When I first started this blog, I had a couple of people ask, "Why 'Autocratik'?" But when I added the header to the blog, with the red flag, it prompted even more questions, "Why the flag, dude?"
So, here's a quick answer to both of those questions.
Set the way-back machine to 1998. Since school I've kinda only really wanted to do one of two things. Write RPGs and draw comics. Well, in 1998 I had a go at the latter. I was unemployed, living off of the wifey's meager income from her job in graphic design, and I set up a company to publish comics. It was just at the tail end of the boom in black and white independent comics, and after going to a couple of comic conventions and talking to the indie guys who were actually getting their stuff out there, I thought I should give it a go.
And so Autocratik Press was born.
I created this comic series called "Missing", an epic drama set in an alternate (then) future at the turn of the millennium, in a vast hotel on the border between Scotland and an England under American rule. It was my "Twin Peaks", a soap opera like cast of dozens - the suicidal runaway, the local sheriff, suited criminals, dandy highwaymen on powered surfboards who held up the traffic on the flooded roads north, and the psychotic boyfriend seeking revenge. I had about 90 issues planned, but the indie comic scene was fading a little, and I had my distribution pulled.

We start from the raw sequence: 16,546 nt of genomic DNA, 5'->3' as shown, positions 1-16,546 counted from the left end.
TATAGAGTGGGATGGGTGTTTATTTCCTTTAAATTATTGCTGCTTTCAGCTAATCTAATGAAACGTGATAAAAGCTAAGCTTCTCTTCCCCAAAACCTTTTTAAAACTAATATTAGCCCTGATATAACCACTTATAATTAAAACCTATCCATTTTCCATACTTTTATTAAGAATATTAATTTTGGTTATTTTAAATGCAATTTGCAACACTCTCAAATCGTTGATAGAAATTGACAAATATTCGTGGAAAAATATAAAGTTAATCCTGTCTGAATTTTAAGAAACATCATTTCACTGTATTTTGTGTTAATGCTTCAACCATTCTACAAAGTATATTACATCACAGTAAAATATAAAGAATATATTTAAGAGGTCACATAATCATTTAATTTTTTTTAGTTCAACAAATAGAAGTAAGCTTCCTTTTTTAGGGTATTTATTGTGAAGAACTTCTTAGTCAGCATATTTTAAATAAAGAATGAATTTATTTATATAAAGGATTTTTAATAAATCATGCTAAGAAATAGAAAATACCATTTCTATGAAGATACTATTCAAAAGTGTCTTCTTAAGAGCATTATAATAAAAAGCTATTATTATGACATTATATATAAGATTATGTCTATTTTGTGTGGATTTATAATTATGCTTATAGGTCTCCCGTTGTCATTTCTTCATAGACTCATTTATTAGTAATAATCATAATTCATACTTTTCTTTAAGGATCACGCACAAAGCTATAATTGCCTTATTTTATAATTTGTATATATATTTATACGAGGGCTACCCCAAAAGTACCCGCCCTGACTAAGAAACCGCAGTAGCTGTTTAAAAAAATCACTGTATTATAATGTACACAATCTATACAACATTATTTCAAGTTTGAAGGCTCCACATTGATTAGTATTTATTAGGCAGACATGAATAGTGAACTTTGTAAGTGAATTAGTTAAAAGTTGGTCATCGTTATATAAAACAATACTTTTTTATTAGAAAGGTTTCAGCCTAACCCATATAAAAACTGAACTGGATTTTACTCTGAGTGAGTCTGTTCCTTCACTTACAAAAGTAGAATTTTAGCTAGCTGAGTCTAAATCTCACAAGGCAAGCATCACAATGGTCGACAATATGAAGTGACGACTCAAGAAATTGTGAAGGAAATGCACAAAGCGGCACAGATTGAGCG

Debs published a few little microzines, deeply moving stories of love and haunting, and groups of goths, under the Autocratik imprint, and I published a very cool one-shot by the legendary D'Israeli D'Emon Draughtsman, artist of Batman, Sandman, and more. A sequel to his awesome Timulo strip that used to run in British magazine "Deadline", "Consequences" was an epic and beautifully illustrated tale of hit-nuns and giant fish. You can read it in this excellent collection along with the original Timulo strip by purchasing the Timularo (The Complete Timulo) Collection.
In the top left corner of every issue of Missing, and Consequences, was the Autocratik Press logo. Inspired by Soviet propaganda, it was Debs and me with the red flag, leading the revolution in publishing. It was fun while it lasted, and Autocratik closed its publishing doors late 1999.
However, if I hadn't been working on comics, I'd have never contacted a certain game company about doing a comic for their RPG, which lead to writing books, and... well, that's another story.
When pondering the idea of going solo and doing my own game, there was only one name that came to mind - Autocratik.